I'm reading, and about to finish, John Ortberg's
book, When the Game is Over, It All Goes Back in the Box
. Chapter 19 is called, "Be the Kind of Player People Want to Sit Next To." He explains that monopoly experts say that the number one key to winning the game is to be that kind of player -- the one that other people want to sit next to. Even the smartest players will lose if they do not develop a relationship with those with whom they are playing.
In life, this is called living a life of grace. Ortberg
breaks it into three components. Learn to lose with grace, to win with grace and to forgive with grace. I think each of those might make a post, but I'm thinking today about forgiving with grace.
Why do we forgive?
He says that when we stand at the foot of the cross, we become aware of how much we ourselves are in need of forgiveness. "At the cross, I remember that for me to expect to receive ultimate forgiveness purchased at the ultimate price from heaven yet withhold it from someone who has hurt me, is the ultimate contradiction." I agree with that, and certainly a realization of my own sins will motivate me to forgive the sins of others.
I started thinking about that, though. I'm not sure that it would speak to someone against whom a huge sin has been committed. Now, before you start, I know that sin is sin, and there are no gradations. Certainly, though, there are differences in the earthly consequences of sin. My harsh words to a friend are sin. The murder of a child is sin. Comparing their earthly consequences, though, shows that the pain of one is so much more than the pain of the other.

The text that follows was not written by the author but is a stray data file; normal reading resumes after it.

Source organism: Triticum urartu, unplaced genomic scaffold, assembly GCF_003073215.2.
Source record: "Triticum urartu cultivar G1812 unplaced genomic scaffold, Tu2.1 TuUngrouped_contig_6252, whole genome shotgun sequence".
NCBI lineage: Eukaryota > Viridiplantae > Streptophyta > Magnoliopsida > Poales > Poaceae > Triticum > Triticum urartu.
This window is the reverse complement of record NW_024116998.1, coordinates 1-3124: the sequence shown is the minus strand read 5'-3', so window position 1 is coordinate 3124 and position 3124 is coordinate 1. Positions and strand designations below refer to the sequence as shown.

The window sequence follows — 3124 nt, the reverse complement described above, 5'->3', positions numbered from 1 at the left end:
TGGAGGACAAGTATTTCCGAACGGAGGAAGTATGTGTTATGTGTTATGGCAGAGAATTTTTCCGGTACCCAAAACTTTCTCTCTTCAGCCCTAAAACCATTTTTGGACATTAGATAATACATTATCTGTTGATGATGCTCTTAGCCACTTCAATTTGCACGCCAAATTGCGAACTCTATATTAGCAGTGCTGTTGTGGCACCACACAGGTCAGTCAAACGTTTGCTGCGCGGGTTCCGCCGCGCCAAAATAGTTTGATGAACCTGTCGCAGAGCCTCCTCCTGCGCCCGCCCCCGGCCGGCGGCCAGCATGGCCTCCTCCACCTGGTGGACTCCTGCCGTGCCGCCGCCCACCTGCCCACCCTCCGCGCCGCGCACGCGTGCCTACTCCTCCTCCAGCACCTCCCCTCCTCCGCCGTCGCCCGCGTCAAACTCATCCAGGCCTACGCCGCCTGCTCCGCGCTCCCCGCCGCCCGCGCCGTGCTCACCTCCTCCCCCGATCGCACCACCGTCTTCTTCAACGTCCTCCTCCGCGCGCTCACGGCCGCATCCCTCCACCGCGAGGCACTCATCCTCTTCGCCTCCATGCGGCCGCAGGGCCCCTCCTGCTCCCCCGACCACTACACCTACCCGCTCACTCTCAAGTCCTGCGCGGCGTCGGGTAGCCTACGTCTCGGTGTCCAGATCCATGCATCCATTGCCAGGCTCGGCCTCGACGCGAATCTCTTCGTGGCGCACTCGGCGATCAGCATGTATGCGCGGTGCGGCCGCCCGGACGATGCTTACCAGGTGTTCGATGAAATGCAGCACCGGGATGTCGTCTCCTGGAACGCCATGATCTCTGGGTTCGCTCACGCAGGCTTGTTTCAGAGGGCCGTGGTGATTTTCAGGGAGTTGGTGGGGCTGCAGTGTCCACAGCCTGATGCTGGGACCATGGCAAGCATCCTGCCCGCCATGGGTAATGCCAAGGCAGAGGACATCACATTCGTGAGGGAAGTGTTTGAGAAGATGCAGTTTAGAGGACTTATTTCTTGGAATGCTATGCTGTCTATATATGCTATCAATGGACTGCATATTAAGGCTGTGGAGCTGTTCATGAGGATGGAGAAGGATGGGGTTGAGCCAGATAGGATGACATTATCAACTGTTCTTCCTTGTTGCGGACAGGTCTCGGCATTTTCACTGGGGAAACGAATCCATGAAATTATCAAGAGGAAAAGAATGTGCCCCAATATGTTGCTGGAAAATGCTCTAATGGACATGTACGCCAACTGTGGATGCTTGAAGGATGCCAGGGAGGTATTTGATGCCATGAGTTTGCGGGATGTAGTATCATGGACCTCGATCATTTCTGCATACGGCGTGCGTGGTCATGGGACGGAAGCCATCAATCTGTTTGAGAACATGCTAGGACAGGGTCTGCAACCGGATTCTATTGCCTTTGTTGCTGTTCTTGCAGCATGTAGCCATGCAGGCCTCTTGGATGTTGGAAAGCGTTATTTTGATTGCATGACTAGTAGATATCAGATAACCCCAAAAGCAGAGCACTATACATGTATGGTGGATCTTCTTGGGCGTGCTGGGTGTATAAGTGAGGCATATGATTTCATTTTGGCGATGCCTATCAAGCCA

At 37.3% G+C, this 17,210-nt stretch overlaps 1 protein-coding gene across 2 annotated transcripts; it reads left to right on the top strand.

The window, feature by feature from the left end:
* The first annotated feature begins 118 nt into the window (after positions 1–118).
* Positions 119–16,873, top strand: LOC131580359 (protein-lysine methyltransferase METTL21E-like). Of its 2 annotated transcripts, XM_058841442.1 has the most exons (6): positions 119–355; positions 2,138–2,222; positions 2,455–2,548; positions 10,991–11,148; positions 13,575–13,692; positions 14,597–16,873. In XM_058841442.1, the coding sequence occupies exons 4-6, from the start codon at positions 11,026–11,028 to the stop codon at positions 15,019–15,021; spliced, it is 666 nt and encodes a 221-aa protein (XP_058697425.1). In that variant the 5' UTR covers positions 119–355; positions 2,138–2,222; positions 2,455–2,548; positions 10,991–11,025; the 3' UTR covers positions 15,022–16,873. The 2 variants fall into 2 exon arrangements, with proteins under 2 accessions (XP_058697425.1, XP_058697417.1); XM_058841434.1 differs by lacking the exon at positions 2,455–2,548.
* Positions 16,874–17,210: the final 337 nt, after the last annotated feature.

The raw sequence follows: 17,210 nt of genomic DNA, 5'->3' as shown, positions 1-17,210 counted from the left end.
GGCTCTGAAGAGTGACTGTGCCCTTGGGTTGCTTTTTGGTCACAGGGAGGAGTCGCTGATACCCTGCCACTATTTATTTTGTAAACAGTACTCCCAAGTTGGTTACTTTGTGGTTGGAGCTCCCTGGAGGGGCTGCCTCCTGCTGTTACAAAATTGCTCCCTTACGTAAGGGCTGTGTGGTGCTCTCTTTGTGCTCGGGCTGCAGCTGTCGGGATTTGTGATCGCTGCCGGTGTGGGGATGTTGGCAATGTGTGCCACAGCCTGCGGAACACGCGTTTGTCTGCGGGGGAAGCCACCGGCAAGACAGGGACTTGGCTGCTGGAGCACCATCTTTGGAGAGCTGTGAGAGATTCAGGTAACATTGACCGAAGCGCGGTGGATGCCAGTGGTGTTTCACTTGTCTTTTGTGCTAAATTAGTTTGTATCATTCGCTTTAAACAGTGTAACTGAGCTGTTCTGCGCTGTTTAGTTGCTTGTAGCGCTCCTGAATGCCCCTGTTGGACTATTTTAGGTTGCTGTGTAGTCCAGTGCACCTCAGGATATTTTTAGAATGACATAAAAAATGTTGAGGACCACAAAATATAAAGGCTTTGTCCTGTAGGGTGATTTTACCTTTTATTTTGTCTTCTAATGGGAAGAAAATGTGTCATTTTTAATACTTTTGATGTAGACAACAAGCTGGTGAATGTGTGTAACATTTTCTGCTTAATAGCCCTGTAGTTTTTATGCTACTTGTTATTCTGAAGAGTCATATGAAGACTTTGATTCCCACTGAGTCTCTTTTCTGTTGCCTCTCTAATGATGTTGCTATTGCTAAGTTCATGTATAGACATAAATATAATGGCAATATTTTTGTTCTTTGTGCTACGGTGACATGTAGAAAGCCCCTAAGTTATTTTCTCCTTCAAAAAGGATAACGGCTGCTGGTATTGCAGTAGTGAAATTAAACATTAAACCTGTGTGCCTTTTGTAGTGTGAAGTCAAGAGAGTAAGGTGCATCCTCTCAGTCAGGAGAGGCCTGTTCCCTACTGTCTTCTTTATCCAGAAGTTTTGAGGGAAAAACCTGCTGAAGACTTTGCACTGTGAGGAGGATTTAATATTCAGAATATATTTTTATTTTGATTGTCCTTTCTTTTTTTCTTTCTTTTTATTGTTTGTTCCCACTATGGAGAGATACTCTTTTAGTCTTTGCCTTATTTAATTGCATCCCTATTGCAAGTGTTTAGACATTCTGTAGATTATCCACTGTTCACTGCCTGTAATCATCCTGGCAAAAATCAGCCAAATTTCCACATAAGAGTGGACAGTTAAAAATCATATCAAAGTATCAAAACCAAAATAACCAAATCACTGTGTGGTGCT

If I commit the first sin and am the victim of the second sin, when I stand at the cross, am I going to be motivated to forgiveness?
Why do we forgive?
I was reading an article in Christianity Today
written by Philip Yancey called "Ongoing Incarnation: Would Christmas have come even if we had not sinned?
" He says, "Those who root their identity in Christ have a holy mission to reclaim territory that has been spoiled. The Christian ministers to the poor and suffering not out of humanistic motives, but because they too reflect the image of God; insist of justice because God insists on it; ..."
Why do we forgive? Because God insists on it. It is a response to the idea that we are recreated in Christ -- that we reflect Christ to the world -- to the idea that we are dead to sin and alive in Christ. We do his will -- forgiveness -- because he insists on it.
When I teach classes, and we talk about grace and forgiveness, two of the most difficult concepts for people to believe is that God forgives even the most horrible, terrible sin -- and in fact has already done so, and that we are capable of doing the same. He has forgiven the murderer, and we are able to do it, too, because Christ is incarnated -- because he has given us his spirit.
Why do we forgive? It's not because we realize how terrible we are. It's because we realize how glorious God is, and that through Christ and his spirit, we have been made sinless and blameless, and not only that, but we are given the power to forgive. God insists on it.Teach us, Lord, full obedience,
Holy reverence, true humility;
Test our thoughts and our attitudes
In the radiance of Your purity.Note: Hymn lyrics from "Speak, O Lord."
Labels: forgiveness, grace, Ortberg Box